Now, on the floor, visitors can trace arrows along a complex map that might lead two people to assess the risks, meet in the center and, through a hole in some plexiglass, shake hands. Or, more likely, not.

The show, more broadly, is no utopia. Design is no savior. Artists grapple with inequities in present and future tense.

"The show was conceived before this moment," Byrne said. "But we're hoping people come away from it with a little more of the sense that they can create their own futures. There's no one future that is going to happen to them. They have the agency to critique it or envision it."

Not ready to go to a gallery? Watch the exhibit's films online.

Online is where many arts experiences have lived lately, by necessity. This fall brings new virtual playlets and mini-operas. MSP Film Society plans to continue its series "We the People," spurred by Floyd's death, on a bimonthly basis.

Next up: "Sound of Redemption: The Frank Morgan Story" on Oct. 4, a documentary about a Minneapolis-rooted alto sax player who was a protégé of Charlie Parker. The next day, MSP Film Society programmer Craig Rice will interview its director and writer, plus two musicians in the film.

These screenings, paired with Rice's thoughtful Zoom conversations, are "an extension of what we've been doing for years now at the Capri Theater" on Minneapolis' North Side, said Susan Smoluchowski, the Film Society's executive director.

The protests added urgency, and she has been trying to find ways to fund the series' continuation. "We don't want to let this energy go."

Taking it outside

On a Monday in early September, a small audience — spread out and sold out — gathered at the Icehouse under trees and, eventually, darkness.

The Sound Verite residency at the south Minneapolis club has been in the works since late last year, when shows were still indoors. But the title came to Jon Jon Scott a few months ago: Things Fall Apart. It's a reference to the Chinua Achebe book, the Roots album and the moment, with a poster featuring a protester, his fist in the air.

Icehouse has featured Monday-night jazz before. "But to me, it's always been the white jazz night," said Scott, who runs the local record label Sound Verite and hosts a KFAI Radio show of the same name. So on Monday nights in September, Scott is bringing together Black musicians — among them, Omar Abdulkarim, Lady Midnight and Dameun Strange — to play jazz or, just as often, "not-jazz."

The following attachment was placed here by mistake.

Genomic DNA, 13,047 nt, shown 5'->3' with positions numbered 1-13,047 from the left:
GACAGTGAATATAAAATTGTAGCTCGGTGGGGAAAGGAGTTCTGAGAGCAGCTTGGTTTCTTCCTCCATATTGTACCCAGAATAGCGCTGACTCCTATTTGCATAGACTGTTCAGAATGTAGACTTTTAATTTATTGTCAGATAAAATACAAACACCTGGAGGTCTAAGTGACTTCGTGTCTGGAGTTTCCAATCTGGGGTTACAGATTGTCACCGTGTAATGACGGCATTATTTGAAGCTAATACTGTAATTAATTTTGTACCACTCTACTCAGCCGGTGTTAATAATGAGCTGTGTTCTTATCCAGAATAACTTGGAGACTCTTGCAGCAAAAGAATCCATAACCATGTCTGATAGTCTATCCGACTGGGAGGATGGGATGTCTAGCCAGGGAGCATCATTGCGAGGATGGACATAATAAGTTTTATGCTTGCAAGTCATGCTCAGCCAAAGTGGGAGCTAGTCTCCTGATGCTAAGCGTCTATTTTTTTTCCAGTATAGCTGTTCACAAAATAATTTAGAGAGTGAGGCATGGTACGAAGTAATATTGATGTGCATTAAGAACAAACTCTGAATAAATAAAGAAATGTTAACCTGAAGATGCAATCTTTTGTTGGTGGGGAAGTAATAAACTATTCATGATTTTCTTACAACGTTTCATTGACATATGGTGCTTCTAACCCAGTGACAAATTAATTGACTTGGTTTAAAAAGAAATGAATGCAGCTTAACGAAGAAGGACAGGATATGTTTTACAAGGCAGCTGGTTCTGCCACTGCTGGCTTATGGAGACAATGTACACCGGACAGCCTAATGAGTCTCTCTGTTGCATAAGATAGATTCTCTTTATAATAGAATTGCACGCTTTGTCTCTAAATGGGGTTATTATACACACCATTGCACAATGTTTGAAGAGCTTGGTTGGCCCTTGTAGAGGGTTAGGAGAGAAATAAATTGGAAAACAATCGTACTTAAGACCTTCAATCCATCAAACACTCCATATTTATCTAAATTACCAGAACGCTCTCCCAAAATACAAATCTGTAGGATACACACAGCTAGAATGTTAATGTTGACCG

"I wanted to gather Black, avant-garde musicians and have them run amok," he said. "What would that look like?"

Icehouse has booked these outdoor shows since early July and, so far, has announced concerts through the first weekend in October, with Kiss the Tiger and Mayda. It's a smart setup, Scott said, but one that "can only go as long as the weather."

Outdoor concerts on porches and pickup trucks, too, are having their last gasp before snow blankets us all. Monica LaPlante performed atop a van and is planning a rooftop gig in October. Members of the Minnesota Orchestra have popped up in parking lots and outside senior living facilities.

In August, the orchestra hosted small chamber-music concerts outside Orchestra Hall on Peavey Plaza.

Audiences felt safe, said Michelle Miller Burns, president and CEO. But "we're aware moving indoors is a big shift." So the orchestra decided to play for an empty hall, broadcasting Friday night concerts starting Oct. 2 on Classical MPR and Twin Cities Public Television. The St. Paul Chamber Orchestra, which has long streamed concerts, made a similar call and will be webcasting six new Ordway concerts beginning Oct. 3.

"The artistic decisions are second, now," said Osmo Vänskä, music director of the Minnesota Orchestra. "The first thing is to keep people safe."

Vänskä spent the summer conducting the Seoul Philharmonic, which grappled with "exactly the same questions," he said. How many players? How many audience members? The Minnesota Orchestra is requiring masks and limiting the number of musicians onstage. There are COVID-19 tests and light quarantines.

It's not ideal, but Burns and Vänskä are embracing the possibilities. "I hope there are some people who are going to open the TV ... who are not used to coming to the concerts," Vänskä said. "I hope we can find new friends."

A trial run Sept. 12 started with a piece by polyglot Devonté Hynes, continuing a pledge made for the Peavey concerts to feature at least one Black composer per show. Cameras eyed the percussionists' precise, bouncing hands. Then came Richard Strauss' "Metamorphosen," a piece for strings composed in the closing months of World War II, an aching ode to opera houses lost. For the first time in nine months, Vänskä led the players from the podium, drawing their distinct voices together.

Then, facing the empty seats, the musicians bowed.